In February 2004 an article in the newspaper Agos, headlined "The Secret of Sabiha Hatun", contained an interview with Hripsime Sebilciyan, a former resident of Gaziantep, who claimed to be Gökçen's niece and that Gökçen herself was of Armenian ancestry.[15] Sebilciyan claimed that Gökçen's birth name was Hatun Sebilciyan and that she was adopted by Atatürk from an orphanage in Cibin in Urfa Province.[15] Sebilcyan said that Gökçen had four brothers: Sarkis, Boğos, Haçik and Hovhannes, and a sister, Diruhi (Hripsime's mother).[15] According to Turkish-Armenian linguist Pars Tuğlacı, who knew Gökçen personally and deemed Sebilciyan's story to be false, Gökçen was born to an Armenian family from Bursa and was left in an orphanage there when her family was deported during the Armenian genocide.[16] Tuğlacı also claimed that Gökçen later found out about her Armenian roots when members of her family contacted her from Beirut and that she visited her Armenian relatives there.[16]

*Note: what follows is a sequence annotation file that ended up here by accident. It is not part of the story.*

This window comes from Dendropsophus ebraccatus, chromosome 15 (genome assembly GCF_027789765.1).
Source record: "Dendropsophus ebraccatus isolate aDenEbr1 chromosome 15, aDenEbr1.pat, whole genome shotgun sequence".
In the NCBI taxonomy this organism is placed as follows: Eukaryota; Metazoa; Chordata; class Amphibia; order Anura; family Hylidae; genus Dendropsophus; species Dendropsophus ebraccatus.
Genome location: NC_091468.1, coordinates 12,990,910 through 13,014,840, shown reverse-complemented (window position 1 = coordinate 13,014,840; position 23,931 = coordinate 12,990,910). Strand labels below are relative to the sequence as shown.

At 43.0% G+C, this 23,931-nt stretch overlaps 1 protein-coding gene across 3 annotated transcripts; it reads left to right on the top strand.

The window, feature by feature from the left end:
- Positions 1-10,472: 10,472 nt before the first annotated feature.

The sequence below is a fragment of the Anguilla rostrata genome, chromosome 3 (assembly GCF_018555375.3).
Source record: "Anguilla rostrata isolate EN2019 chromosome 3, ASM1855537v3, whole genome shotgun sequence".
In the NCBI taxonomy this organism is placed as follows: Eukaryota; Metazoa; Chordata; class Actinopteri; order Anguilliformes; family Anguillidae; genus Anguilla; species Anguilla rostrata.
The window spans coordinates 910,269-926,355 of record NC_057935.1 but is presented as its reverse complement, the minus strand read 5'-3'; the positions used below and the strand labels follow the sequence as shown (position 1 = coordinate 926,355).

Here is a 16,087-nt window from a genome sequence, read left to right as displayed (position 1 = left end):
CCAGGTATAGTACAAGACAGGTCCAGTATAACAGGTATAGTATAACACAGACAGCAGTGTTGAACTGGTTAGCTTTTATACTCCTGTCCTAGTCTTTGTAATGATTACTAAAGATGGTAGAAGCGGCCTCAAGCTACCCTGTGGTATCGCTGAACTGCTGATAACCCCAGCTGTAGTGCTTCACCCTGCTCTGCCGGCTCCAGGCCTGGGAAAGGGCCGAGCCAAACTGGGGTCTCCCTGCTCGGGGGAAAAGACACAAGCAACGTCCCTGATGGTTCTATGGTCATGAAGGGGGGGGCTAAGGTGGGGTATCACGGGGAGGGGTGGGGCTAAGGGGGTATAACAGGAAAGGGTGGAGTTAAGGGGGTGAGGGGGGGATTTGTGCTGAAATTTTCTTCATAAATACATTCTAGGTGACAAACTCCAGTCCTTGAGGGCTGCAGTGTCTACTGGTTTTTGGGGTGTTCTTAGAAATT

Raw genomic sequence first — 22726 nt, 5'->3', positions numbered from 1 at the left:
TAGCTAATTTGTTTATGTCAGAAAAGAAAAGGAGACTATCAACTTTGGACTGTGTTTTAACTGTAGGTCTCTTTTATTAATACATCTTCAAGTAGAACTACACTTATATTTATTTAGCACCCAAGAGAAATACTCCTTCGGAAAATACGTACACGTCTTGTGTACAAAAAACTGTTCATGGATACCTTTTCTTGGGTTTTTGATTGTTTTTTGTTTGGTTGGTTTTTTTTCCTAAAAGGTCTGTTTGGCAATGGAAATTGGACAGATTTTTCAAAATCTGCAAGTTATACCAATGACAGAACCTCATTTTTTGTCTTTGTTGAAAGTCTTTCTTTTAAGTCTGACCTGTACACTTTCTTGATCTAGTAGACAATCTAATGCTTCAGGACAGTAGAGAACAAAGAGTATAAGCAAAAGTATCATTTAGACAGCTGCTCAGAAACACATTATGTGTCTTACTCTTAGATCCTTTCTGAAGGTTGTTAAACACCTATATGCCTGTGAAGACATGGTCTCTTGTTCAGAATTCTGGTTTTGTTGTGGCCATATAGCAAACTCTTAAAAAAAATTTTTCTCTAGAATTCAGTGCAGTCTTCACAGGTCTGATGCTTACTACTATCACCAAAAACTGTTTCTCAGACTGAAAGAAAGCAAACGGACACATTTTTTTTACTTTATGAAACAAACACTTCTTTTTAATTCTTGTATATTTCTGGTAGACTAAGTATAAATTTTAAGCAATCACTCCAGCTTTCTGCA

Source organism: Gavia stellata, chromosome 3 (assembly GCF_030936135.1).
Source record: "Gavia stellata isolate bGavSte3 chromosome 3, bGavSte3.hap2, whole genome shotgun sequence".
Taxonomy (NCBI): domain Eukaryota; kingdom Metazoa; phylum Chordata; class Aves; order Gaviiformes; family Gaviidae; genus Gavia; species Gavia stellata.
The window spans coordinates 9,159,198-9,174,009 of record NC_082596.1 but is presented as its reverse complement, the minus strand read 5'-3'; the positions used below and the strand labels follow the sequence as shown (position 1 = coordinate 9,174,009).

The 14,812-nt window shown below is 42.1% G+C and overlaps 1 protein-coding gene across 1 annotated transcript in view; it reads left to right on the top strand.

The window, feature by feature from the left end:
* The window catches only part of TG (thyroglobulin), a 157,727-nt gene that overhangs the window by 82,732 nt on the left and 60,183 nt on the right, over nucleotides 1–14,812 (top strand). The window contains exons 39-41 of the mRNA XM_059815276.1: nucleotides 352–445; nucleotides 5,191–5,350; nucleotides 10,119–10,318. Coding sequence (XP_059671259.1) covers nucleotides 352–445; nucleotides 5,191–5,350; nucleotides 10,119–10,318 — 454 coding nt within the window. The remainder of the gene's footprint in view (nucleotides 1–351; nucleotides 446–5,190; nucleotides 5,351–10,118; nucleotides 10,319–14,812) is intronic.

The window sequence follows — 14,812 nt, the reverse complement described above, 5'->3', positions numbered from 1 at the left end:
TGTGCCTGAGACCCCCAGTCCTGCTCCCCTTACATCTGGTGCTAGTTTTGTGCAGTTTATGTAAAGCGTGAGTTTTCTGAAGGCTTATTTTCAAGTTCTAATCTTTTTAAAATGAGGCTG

However, these claims are disputed by Turkish sources and interviews with Gökçen, as well as by her adopted sister Ülkü Adatepe, who reiterated that Gökçen and both of Sabiha's parents were of Bosniak ancestry.[14][17][18]

After the introduction of the Surname Law, Atatürk gave her the family name Gökçen on 19 December 1934. 'Gök' means sky in Turkish and Gökçen means 'belonging or relating to the sky'. However, she was not an aviator at that time,[19][20] and it was only six months later that Sabiha developed a passion for flying.


Sabiha Gökçen in Athens, during her 1938 Balkan tour.